Yeah. It's a big turnoff for me. If I see a one-star review and the interaction with the client is combative or argumentative or blaming or anything like that, I look at that and immediately go, I don't want that experience. I don't want anything to do with that. If that was me and I genuinely had a bad experience, I try and fix it. And if you can't and some people, you cannot fix their bad experiences and that's completely understood. We've all met those people. We know who they are, and we're not going to name names, but we all know someone who is just not willing or able to be pleased. And that's okay, that person will leave the one-star review. And you will say, I'm really sorry, Mr. Smith. I wish it didn't go that way. If there is anything I can help with, please reach out to me. My door's always open. That's it. It's just, like you said, it's a nice way to interact with someone who had an unpleasant experience. They may still gripe about it on there and be like, oh, blah, blah, blah. That's okay. Let them do it. But then you've done your piece. You've done everything you can and then move on and interact with all the wonderful people that are leaving you five-star reviews.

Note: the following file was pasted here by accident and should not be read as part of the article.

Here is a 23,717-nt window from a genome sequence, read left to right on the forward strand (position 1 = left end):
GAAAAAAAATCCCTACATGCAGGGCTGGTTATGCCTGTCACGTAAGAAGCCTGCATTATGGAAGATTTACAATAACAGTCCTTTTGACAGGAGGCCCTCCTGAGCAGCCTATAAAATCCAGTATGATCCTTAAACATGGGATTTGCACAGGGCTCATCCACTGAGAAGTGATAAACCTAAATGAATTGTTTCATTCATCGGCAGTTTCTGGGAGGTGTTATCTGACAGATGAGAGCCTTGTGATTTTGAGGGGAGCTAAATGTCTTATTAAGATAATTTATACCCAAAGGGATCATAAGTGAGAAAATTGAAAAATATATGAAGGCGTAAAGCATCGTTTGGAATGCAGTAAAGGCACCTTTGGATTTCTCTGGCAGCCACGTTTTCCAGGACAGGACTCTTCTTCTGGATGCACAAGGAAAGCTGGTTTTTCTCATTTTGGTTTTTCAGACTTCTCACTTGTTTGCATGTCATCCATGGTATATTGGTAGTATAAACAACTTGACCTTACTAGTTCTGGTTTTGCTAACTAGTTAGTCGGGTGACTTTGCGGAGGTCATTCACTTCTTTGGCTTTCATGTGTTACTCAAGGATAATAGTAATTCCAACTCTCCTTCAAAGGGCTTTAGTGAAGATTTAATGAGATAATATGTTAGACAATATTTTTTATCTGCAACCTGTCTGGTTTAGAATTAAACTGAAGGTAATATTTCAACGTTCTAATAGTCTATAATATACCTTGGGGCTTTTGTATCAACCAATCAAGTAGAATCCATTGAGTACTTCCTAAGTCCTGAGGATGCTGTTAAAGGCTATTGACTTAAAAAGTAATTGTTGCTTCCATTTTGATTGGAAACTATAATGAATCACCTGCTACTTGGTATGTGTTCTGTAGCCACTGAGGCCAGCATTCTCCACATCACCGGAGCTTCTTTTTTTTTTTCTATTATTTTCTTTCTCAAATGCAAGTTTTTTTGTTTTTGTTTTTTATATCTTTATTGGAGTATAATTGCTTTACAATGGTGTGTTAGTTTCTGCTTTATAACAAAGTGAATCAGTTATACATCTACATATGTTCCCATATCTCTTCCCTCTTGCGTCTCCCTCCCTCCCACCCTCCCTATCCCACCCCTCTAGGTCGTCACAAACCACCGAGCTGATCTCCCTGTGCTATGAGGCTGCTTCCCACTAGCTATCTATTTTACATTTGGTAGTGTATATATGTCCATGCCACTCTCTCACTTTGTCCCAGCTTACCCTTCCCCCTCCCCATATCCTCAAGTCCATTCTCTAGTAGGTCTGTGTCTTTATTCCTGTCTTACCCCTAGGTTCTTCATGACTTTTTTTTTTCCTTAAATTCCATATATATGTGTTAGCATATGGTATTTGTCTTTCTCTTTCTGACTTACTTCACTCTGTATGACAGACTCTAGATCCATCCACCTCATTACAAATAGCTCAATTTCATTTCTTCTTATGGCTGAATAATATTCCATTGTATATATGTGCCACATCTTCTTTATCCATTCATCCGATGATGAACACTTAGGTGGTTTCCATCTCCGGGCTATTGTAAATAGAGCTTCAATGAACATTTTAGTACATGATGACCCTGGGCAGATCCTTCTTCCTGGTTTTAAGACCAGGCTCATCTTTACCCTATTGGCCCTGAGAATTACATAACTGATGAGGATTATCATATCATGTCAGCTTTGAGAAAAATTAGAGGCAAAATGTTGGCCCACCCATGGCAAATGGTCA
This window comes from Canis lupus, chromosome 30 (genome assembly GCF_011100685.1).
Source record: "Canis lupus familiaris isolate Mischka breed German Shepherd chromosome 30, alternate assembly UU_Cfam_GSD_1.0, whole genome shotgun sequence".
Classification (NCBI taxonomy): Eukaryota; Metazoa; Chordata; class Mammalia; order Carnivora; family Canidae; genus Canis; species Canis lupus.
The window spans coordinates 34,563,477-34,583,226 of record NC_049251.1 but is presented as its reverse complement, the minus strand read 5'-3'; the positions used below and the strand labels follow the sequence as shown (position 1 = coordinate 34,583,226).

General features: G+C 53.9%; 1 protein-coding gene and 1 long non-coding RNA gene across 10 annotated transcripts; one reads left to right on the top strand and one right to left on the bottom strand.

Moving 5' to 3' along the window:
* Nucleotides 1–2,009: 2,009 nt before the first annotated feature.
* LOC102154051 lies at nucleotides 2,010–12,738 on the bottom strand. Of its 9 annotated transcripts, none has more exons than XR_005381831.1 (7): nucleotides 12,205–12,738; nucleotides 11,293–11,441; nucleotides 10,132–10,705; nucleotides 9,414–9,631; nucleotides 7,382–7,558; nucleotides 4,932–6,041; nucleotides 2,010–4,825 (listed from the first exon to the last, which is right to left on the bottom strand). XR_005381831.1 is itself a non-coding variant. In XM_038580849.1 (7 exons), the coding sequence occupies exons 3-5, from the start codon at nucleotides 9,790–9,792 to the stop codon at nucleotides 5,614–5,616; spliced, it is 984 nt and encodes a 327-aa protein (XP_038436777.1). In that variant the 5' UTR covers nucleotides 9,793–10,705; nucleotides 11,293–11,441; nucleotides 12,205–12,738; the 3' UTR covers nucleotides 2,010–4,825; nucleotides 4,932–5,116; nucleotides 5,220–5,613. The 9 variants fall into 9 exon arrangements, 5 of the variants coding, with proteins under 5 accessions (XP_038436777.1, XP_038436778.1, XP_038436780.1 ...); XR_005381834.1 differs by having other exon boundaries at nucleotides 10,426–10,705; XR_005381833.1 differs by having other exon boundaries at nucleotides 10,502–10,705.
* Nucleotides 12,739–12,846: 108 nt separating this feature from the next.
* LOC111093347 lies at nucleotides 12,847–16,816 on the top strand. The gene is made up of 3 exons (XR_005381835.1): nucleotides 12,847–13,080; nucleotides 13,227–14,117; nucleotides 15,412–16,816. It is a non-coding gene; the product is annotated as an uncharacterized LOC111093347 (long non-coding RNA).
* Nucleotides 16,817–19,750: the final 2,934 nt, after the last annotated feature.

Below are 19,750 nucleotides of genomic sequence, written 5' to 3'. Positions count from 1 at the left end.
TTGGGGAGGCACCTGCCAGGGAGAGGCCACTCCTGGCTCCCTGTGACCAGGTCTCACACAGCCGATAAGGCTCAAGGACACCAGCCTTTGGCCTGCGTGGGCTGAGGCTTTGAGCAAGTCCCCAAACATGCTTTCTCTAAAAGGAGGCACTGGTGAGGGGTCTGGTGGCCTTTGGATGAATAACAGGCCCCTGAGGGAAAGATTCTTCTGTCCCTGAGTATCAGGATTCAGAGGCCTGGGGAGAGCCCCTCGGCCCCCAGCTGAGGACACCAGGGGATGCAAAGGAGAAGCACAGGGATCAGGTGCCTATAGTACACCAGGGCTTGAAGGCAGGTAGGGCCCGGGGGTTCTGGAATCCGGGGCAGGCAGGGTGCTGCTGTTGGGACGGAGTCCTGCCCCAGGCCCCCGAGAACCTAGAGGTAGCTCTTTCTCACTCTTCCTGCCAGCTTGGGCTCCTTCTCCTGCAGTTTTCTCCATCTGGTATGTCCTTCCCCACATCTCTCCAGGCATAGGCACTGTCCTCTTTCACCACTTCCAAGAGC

Dan Brian (27:15):